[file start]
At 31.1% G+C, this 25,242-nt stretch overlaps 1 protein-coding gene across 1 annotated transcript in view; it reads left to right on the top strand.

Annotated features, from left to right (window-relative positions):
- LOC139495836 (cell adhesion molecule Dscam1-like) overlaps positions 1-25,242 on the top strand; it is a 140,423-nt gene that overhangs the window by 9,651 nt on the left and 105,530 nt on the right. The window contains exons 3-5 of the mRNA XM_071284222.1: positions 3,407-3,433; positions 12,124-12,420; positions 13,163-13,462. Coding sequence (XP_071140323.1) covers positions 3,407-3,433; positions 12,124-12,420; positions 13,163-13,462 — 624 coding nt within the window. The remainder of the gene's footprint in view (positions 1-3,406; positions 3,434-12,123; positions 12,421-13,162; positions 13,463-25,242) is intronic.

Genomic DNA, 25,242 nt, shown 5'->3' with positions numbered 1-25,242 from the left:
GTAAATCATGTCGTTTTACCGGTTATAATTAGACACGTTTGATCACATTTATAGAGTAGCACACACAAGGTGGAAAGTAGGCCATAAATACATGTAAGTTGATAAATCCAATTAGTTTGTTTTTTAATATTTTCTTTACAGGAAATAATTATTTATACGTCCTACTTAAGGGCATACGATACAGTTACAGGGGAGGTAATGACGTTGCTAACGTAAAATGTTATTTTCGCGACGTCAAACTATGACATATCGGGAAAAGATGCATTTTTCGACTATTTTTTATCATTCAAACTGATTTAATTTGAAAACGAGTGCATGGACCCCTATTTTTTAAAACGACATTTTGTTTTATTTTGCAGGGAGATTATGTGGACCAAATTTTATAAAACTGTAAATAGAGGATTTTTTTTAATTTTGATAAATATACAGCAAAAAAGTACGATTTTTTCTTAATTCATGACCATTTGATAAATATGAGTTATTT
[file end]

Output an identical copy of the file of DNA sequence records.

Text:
At 31.1% G+C, this 25,242-nt stretch overlaps 1 protein-coding gene across 1 annotated transcript in view; it reads left to right on the top strand.

Annotated features, from left to right (window-relative positions):
- LOC139495836 (cell adhesion molecule Dscam1-like) overlaps positions 1-25,242 on the top strand; it is a 140,423-nt gene that overhangs the window by 9,651 nt on the left and 105,530 nt on the right. The window contains exons 3-5 of the mRNA XM_071284222.1: positions 3,407-3,433; positions 12,124-12,420; positions 13,163-13,462. Coding sequence (XP_071140323.1) covers positions 3,407-3,433; positions 12,124-12,420; positions 13,163-13,462 — 624 coding nt within the window. The remainder of the gene's footprint in view (positions 1-3,406; positions 3,434-12,123; positions 12,421-13,162; positions 13,463-25,242) is intronic.

Genomic DNA, 25,242 nt, shown 5'->3' with positions numbered 1-25,242 from the left:
GTAAATCATGTCGTTTTACCGGTTATAATTAGACACGTTTGATCACATTTATAGAGTAGCACACACAAGGTGGAAAGTAGGCCATAAATACATGTAAGTTGATAAATCCAATTAGTTTGTTTTTTAATATTTTCTTTACAGGAAATAATTATTTATACGTCCTACTTAAGGGCATACGATACAGTTACAGGGGAGGTAATGACGTTGCTAACGTAAAATGTTATTTTCGCGACGTCAAACTATGACATATCGGGAAAAGATGCATTTTTCGACTATTTTTTATCATTCAAACTGATTTAATTTGAAAACGAGTGCATGGACCCCTATTTTTTAAAACGACATTTTGTTTTATTTTGCAGGGAGATTATGTGGACCAAATTTTATAAAACTGTAAATAGAGGATTTTTTTTAATTTTGATAAATATACAGCAAAAAAGTACGATTTTTTCTTAATTCATGACCATTTGATAAATATGAGTTATTT